Quote of the week
“It’s hard to know exactly where we are heading with new technologies.”
— Michelle D’Auray, Secretary of the Treasury Board
At GTEC last week, heads of three federal departments discussed how their organizations are using technology. The use is uneven.
Michael Wernick, deputy head of Aboriginal Affairs and Northern Development Canada, noted that the department faces contradictory forces: a lack of broadband availability in rural, Aboriginal communities versus the fact that a large percentage of the population is under 25, and so – like the rest of that age group – heavy users of social media.
Wernick said the department sees itself as a crossroads for information, typically pushing out information that communities need. He admitted it needs to get better at listening and analyzing. He said the department was caught off guard when a proposed deal between the government and a northern Aboriginal group was torpedoed by social media users.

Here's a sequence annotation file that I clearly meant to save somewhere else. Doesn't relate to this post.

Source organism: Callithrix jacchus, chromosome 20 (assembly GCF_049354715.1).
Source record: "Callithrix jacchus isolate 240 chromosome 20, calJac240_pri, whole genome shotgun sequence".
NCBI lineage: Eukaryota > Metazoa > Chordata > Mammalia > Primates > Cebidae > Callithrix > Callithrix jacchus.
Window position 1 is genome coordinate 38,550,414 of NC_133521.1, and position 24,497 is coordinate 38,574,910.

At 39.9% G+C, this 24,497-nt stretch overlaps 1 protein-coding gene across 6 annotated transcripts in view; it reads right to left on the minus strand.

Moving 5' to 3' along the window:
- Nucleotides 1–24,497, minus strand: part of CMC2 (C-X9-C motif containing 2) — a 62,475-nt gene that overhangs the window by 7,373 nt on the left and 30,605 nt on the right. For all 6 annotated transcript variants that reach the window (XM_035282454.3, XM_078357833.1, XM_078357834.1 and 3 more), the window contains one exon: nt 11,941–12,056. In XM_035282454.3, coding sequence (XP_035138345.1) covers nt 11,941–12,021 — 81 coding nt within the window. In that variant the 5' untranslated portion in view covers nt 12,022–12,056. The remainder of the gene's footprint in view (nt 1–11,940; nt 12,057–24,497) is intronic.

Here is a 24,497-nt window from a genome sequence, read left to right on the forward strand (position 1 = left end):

David Maloney, deputy head of CIDA, described the internal demand for e-collaboration tools by staff around the world that want and need to work together with real-time access. The department now has 60 inside wikis and four internal collaboration sites.
Nada Semaan is associate deputy minister of Canadian Heritage. The department has a large, technically savvy target market and has responded accordingly. For Prince William and Kate’s royal visit it created an app in just ten days that got 23,000 downloads and for a while was the third most popular after Google and Skype. For consultations on proposed changes to the Copyright Act, they received 8,000 submissions from their online consultations and had 35,000 interested visitors.
Absent from the panel was Veterans Affairs Canada, which has been one of the most innovative departments in using social media to promote awareness among young people of Remembrance Day.
The message? The use of social media, while cautious, is being driven by staff and stakeholder capacity and demand.